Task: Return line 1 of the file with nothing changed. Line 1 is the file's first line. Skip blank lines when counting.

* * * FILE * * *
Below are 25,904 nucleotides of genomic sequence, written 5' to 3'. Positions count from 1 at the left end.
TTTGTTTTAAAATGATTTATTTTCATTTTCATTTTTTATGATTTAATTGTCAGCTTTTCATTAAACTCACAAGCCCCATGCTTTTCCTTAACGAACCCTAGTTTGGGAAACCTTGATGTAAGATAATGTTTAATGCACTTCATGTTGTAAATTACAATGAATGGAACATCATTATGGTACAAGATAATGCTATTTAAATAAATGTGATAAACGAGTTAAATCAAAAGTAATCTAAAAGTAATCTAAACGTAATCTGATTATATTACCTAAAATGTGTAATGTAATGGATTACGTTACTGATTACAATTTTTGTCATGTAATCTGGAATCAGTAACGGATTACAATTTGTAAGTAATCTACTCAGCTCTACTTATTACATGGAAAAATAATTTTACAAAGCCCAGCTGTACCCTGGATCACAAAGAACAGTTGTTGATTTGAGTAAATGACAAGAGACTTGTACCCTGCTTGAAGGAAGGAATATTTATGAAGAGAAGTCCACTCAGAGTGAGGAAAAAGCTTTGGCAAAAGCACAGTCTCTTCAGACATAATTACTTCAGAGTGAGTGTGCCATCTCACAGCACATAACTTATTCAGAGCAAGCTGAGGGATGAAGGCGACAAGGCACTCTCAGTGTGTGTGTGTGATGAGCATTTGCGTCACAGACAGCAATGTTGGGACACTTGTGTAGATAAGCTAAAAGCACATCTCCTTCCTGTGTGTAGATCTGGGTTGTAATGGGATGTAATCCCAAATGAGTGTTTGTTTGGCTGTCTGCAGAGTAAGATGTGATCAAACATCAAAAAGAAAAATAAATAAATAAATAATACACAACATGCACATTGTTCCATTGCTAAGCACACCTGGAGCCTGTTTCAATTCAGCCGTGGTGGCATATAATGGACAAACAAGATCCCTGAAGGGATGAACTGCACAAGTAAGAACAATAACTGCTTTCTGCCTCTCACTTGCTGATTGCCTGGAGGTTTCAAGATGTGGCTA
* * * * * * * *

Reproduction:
Below are 25,904 nucleotides of genomic sequence, written 5' to 3'. Positions count from 1 at the left end.